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Does Money Stress You Out? You’re Not Alone.

Finances are a struggle for Americans – and not just the poor.

More than 25 percent say finances cause them significant stress. 20 percent struggle to keep up with their bills. And more than 33 percent aren’t prepared to handle a $2,000 emergency expense.

In fact, more than half of Americans — 57 percent — are considered financially unhealthy.

And even if you’re among the other 43 percent, you’re still not in the clear: poor financial health for the majority of American families is bad news for the economy, and that affects everyone, from businesspeople to babies.

If we want a strong country, all Americans must have the opportunity to be financially healthy (i.e., pay their bills on time, absorb emergency expenses, meet their long-term financial goals, and enjoy life—all without crippling stress).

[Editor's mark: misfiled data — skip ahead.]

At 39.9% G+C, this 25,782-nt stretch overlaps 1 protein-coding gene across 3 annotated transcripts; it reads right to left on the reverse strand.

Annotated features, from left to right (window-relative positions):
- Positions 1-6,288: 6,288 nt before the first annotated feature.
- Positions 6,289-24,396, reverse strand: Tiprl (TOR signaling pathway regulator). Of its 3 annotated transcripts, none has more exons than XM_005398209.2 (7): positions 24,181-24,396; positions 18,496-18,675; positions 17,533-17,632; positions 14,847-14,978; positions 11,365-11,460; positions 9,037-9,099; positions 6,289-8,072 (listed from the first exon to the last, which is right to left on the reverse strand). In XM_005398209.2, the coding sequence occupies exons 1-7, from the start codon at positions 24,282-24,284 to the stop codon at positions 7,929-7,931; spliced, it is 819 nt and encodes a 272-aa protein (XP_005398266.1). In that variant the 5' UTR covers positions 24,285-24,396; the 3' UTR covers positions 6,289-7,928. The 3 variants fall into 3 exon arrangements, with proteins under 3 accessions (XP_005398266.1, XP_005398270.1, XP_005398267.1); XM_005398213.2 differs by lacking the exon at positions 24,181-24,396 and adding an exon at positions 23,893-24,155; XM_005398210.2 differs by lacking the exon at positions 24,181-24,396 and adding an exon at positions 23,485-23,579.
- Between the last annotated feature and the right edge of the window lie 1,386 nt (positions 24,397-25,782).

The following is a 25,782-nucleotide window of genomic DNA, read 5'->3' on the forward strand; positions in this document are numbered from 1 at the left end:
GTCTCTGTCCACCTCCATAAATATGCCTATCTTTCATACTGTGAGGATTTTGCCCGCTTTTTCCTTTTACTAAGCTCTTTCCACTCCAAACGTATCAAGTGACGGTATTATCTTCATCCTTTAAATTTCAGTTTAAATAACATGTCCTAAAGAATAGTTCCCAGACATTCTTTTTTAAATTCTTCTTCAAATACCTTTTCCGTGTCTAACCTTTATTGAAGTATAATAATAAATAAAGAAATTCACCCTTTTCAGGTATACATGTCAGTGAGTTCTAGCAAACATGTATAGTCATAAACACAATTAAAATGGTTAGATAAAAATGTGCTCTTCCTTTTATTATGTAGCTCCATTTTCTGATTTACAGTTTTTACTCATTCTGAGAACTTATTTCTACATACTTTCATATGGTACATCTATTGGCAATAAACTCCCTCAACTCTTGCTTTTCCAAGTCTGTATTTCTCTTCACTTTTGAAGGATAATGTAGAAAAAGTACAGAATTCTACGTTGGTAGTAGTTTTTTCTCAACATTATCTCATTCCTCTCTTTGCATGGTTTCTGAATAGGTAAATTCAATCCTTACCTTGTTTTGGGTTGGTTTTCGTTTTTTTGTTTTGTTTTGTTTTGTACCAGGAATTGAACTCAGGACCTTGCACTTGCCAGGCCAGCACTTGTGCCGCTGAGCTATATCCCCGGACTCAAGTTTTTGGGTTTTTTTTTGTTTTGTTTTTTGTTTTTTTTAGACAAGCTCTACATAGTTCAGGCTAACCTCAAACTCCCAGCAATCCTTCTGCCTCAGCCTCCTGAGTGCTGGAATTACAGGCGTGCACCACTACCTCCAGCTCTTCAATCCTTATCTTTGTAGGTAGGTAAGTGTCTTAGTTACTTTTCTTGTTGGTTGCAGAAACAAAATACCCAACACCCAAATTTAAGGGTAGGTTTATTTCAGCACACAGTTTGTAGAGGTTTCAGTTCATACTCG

Our partners at the Corporation for Enterprise Development (CFED)Federal Reserve Bank of San Francisco, and the Citi Foundation are working to make this happen. And last week, they released a book on how folks from a range of fields—from economics to education—can help out.

The book is authored by more than 40 people from diverse sectors. In it, you’ll learn how one innovative company is using video games to teach employees about financial health, why savings accounts for kids are a good idea, and how the mayor of a Kentucky city has gotten government employees to open bank accounts.

And, in the spirit of financial health, the book is free to order and read online.

The key point is this: whether you’re working in business, education, health, government, housing, workforce training, communications, justice or another field, you have a role to play in removing barriers to financial health, and making our country stronger.

Head over to http://strongfinancialfuture.org to learn more, and check out the video below for more background.

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